Monday, March 06, 2006
It's Hard Out Here for a Geisha
Despite all efforts of the current administration, America is still the land of dreams. You need proof? Who ever thought that a young, mulleted man taking a bit role among young, mulleted females would go on to become a Hollywood triple (quadruple?) threat and political pot-stirring playboy? Not Jo, Blair, Natalie or Tootie, that's for damn sure. So, George baby took home Best Supporting Actor for Syriana. He did a decent job in the role, but something tells me he got the award as a reward for his weight gain and head injury. Hollywood types are in awe of anyone who will diminish their attractiveness for a role (e.g., Nicole Kidman in The Hours, Charlize Theron in Monster), so that probably had as much to do with Clooney's win as oil had to do with the invasion of Iraq (a.k.a. a lot). Still, I think George deserved some kind of award for his admirable work creating the polished and wise Good Night, and Good Luck. It's pretty much understood that the engraving on the award doesn't necessarily match why it was really given.
I count myself among the "Jon Stewart did a good job as M.C." contingent. He slipped in some of his political acidity, but it went down smoothly. The only wide-sweeping cringe I noticed was after his joke about Walk the Line being Ray with white people. Not working at the top of his intelligence right there, but most of his other quips were excellent (as per usual). Love him so much.
As far as corny Oscar humor, I actually enjoyed Ben Stiller's green screen gag. He had no shame in his antics and shamelessness can be ever so endearing.
Other highlights for me would include the quick cut to J-Lo giggling in the audience at the stage antics of Three 6 Mafia. Homegirl must've been having happy flashbacks to high-speed pursuits through Manhattan with P. Diddy at the wheel and a gat in the glovebox. I would've liked to see a camera cut to J-Lo when Jennifer Garner tripped on her dress. Luckily, J-Ga's heavy-handed bronzer covered any natural blush her misstep might've caused. My favorite mistake was when Ang Lee went all plural on our asses and said, "...gay mens and women." Or was it not a flub at all? Could Ang be that down?
Other clips from the catty department: low-cut dresses + lack of cleavage = crazy unattractive. I guess it's all fierce and shit that Felicity Huffman would bear her ribcage to the world, but she was looking a bit too Oscar-statuesque to me. Better to work the face, hon. You got a pretty one.
And what's up with the washed-out color palette of Naomi Watts and Nicole Kidman? You Aussie gals are pale and skinny enough as it is. You're one step away from disappearing, yo. Next stop: translucence. Anticipated upcoming role: dark matter. My favorite dress design was J-Lo's, although I did not enjoy the dried lawn trimmings shade of green it came in. J-Leprechaun? Nu-uh. Apropos of nothing, is there anyone cooler than Catherine Keener? I don't think so either.
Reese Dub, who I must mention (again) I once spotted in a Whole Foods grocery store looking eerily luminous with baby in tow, gave a sweet speech (although there were suspicious shades of Tracy Flick in it). I still can't bring myself to sit through Walk the Line, but from what I've heard she rocked the mic. Joaquin looked bloated and bitter, so I don't feel bad that his Johnny didn't cash in for him. An even cuter speech giver than Reese? Steve Box of Wallace and Gromit fame. (I still feel badly I didn't give that sweetly satisfying film a nod in my honorable mentions of 2005 list.)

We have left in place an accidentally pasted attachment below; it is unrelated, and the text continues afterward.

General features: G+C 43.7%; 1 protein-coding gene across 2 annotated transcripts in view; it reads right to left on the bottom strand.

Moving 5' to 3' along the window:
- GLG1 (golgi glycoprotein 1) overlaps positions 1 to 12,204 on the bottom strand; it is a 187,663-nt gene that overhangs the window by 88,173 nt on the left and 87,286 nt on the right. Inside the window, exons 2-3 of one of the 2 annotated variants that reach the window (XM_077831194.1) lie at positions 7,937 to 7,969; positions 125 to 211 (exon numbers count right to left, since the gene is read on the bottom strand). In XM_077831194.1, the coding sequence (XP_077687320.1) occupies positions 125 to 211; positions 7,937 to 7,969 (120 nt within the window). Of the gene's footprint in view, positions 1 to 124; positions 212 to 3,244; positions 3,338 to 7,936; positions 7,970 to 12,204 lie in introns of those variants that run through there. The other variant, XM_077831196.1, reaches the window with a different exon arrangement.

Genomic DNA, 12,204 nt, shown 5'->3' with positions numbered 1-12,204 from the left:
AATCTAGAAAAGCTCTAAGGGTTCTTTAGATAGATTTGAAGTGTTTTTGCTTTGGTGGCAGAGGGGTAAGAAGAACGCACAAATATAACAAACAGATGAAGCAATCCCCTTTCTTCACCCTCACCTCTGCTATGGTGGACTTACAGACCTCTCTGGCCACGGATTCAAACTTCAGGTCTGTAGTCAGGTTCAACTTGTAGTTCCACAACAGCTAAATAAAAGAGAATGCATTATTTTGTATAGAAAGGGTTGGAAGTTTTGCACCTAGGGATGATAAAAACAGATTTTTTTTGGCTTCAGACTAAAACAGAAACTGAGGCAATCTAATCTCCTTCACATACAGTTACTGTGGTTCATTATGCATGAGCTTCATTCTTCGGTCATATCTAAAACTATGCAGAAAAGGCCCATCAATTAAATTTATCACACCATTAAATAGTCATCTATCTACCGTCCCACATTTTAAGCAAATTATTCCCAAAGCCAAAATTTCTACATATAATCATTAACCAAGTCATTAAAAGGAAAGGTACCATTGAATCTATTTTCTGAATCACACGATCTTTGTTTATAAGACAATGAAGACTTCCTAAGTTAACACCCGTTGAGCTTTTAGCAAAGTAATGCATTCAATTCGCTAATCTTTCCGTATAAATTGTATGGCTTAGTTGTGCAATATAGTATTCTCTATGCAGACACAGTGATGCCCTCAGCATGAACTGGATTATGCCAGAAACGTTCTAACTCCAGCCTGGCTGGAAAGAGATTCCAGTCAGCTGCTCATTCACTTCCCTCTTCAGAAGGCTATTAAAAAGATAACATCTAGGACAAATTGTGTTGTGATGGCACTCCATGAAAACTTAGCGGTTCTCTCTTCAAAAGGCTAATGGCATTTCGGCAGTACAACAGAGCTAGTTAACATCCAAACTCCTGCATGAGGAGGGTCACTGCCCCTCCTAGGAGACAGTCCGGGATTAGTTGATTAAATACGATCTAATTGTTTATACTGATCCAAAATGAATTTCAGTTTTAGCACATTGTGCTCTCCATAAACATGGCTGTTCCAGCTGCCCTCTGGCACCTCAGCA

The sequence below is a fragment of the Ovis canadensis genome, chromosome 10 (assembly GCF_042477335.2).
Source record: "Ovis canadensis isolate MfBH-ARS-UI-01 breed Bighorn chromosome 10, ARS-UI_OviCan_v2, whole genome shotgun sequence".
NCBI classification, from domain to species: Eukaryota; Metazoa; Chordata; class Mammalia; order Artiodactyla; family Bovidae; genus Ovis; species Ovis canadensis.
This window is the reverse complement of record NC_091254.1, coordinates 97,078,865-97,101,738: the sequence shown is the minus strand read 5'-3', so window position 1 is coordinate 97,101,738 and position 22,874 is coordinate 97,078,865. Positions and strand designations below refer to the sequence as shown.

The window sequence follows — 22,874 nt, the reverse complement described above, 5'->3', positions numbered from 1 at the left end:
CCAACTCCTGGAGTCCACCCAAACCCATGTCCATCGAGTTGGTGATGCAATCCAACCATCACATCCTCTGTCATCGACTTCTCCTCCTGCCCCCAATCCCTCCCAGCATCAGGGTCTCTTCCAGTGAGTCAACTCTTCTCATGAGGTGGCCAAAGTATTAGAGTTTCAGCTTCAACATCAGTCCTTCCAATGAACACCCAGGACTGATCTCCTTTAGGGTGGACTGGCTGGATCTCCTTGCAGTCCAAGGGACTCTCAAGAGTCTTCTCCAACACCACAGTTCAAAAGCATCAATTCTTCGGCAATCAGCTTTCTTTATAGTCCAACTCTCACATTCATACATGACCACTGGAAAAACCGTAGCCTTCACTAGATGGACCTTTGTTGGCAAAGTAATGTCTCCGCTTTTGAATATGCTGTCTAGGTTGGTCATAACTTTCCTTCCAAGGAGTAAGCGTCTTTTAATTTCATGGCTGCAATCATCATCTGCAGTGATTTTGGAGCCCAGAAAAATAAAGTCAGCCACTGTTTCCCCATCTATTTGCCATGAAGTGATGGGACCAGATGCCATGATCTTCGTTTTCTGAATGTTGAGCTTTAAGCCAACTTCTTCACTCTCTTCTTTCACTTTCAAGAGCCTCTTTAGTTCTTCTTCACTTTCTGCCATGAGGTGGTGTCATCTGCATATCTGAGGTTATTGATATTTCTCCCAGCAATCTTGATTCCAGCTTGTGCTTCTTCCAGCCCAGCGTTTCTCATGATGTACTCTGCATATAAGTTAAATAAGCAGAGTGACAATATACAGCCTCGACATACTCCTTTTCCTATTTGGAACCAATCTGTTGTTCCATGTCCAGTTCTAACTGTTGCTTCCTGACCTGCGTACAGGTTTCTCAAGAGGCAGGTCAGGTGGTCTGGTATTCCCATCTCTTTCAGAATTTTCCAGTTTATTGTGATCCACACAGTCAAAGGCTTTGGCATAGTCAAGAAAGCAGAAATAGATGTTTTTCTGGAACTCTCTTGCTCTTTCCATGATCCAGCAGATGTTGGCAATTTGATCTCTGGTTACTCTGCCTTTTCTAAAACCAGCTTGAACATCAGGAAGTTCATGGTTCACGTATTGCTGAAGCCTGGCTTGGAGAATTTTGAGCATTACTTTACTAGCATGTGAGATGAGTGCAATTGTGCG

Even though some are whining that Brokeback didn't get the big win because society is still too homophobic, that accusation doesn't really hold water for moi. As Jonny M pointed out, it'd be tough to find a gayer town on the spinning globe than Los Angeles. So maybe, just maybe, it's because it really wasn't the best picture of the year? Could be. OK, so, was Crash a better film? In my personal opinion, yes. Not by an astounding margin, but I remember being semi-rocked to my core (shout-out to Moana) by its blistering examination of racism in sunny L.A. As I've already mentioned ad nictaseum, Brokeback bored me tearless with its soap opera shorthand and long-windedness. Crash did belabor its point(s) and owed a lot to previous films (e.g., Magnolia--even Crash's nominated song was pretty Aimee Mannish). Maybe part of the reason it got the most votes was that entertainment industry types recognized themselves in the Terrence Howard and Sandra Bullock storylines. In the final analysis, though, Crash was smarter than Brokeback. The dialogue was sharp. Even though the cast's screen time was subdivided by the ensemble storytelling, Crash's characters were more fully realized and believable than Brokeback's secondary characters (i.e., all the women). Most importantly, the mirror Crash holds up to society couldn't be more timely (considering the economic/race divide shredding America and the ideological divide severing the world).
Perhaps the most touching thing about Crash winning Best Picture is that Ryan Phillipe can now get his balls out of hock. The boy almost achieved Reese levels of luminosity when he hurtled out of his seat at that award's announcement. He will no longer have to wither in the shadow of her silver spoon. Good on him. And good on my friend who was in Crash, too. You're Oscar-adjacent, young lady.